Pretty soon these reports coming out of the University of California Agricultural Issues Center are going to add up to real numbers people won’t be able to ignore – not if they’re going to be honest with themselves.
The latest report from the UC Agricultural Issues Center points to the value-added nature of the California dairy industry. Last year we saw a similar report from Daniel Sumner’s group at the University of California that showed us just how much the almond industry contributes to California’s economy.
The dairy report was commissioned by the California Milk Advisory Board, formed in 1969 to promote California dairy products in an ever-growing and competitive marketplace. Funding for the board comes from a special assessment of dairies based on milk production.
According to the report, California milk production and processing last year contributed about $65 billion in total sales to the state. Of this amount, $9.4 billion was from milk sales from farm to processors; $25 billion came from the sale of processed dairy products; and the balance was sales from associated industries.
The report also states that after carefully backing out any potential double-counting, the dairy industry accounted for $21 billion in value-added economic value to the state.
This money trail can be linked back and through the 189,000 California jobs associated with the dairy industry, of which about 30,000 are on-farm and another 20,000 are in dairy processing. The remaining jobs are largely service and support jobs.
California is by far the leading state when it comes to dairy production. Tulare County alone accounts for 27 percent of the state’s milk production, and more total milk production than most states.
America’s top three dairy states, in order are California, Wisconsin and New York. Tulare County dairies produce roughly the same amount of milk per year (over 11 billion pounds) as do the dairies in the State of New York.
Paired with record-high milk prices in 2013 drove Tulare County's overall agricultural value to more than $7.8 billion, making it the leading Ag-producing county in the nation by dollar value.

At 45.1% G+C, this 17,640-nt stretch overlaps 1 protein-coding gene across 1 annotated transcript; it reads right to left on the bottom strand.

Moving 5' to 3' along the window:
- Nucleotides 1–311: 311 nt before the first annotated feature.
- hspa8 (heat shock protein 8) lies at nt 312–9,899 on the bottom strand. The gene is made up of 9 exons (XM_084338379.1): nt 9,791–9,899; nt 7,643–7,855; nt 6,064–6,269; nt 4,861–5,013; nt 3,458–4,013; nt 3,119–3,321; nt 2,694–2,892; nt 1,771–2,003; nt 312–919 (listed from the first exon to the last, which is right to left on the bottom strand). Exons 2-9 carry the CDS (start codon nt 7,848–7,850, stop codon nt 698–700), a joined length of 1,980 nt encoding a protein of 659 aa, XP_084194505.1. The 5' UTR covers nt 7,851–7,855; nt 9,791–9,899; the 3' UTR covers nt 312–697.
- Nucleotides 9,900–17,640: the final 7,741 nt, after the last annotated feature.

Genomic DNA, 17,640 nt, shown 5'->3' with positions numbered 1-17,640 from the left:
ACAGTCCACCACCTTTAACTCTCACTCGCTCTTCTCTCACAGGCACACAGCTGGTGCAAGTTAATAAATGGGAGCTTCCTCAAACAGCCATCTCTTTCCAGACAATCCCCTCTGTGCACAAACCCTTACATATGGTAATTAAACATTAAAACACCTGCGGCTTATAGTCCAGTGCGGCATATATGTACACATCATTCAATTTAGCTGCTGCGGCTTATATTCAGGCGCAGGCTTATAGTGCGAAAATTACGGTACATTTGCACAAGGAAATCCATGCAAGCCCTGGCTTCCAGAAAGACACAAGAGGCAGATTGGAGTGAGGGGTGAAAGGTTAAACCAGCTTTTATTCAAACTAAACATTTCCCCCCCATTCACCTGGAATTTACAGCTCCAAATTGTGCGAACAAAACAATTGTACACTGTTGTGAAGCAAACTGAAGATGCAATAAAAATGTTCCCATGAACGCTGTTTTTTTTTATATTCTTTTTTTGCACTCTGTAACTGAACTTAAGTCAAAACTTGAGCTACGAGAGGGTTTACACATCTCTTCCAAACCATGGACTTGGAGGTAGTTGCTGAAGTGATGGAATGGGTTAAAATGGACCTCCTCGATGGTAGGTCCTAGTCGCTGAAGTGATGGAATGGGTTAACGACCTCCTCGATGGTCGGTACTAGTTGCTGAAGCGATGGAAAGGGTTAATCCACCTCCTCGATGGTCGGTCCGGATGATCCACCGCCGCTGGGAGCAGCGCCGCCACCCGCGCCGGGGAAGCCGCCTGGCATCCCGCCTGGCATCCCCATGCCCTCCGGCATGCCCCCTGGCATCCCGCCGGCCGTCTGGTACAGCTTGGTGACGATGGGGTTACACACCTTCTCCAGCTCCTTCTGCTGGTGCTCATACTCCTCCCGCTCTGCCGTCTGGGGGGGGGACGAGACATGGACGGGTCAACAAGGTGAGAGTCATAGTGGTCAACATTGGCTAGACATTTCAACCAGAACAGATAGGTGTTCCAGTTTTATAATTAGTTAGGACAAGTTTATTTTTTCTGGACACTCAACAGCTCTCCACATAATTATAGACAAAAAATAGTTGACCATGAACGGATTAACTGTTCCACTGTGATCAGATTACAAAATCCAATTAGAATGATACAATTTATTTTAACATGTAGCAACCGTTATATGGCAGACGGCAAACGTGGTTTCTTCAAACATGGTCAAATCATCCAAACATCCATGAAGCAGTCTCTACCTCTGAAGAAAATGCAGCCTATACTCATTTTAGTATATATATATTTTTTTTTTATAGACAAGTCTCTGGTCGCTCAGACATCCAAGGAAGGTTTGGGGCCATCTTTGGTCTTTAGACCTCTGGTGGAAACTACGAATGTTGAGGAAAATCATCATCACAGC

To generate all this milk, cows eat an incredible amount of forages and other commodities, which farmers grow to supply a vibrant dairy industry. These commodities include, but are not limited to: alfalfa, wheat, triticale, corn, barley, whole cotton seed (a cotton byproduct), almond hulls (a byproduct of almond production), canola, soybean meal and processing byproducts including citrus pulp.
Cows also require generous amounts of fresh water each day.
By my math, all this means that California’s two largest Ag industries by production value – dairy and almonds – generate about $32 billion ($11 billion for almonds plus $21 billion for dairy) in value to state coffers.
Both are extremely reliant upon water and other agricultural producers for their success. In fact, if some one connected the dots, there’s very little in terms of agricultural products produced in California that isn’t somehow reliant upon another agricultural sector.
At the end of the day, agricultural production and the water it uses are beneficial to building sustainable communities in the Golden State, not to mention providing healthy and abundant food sources for global customers.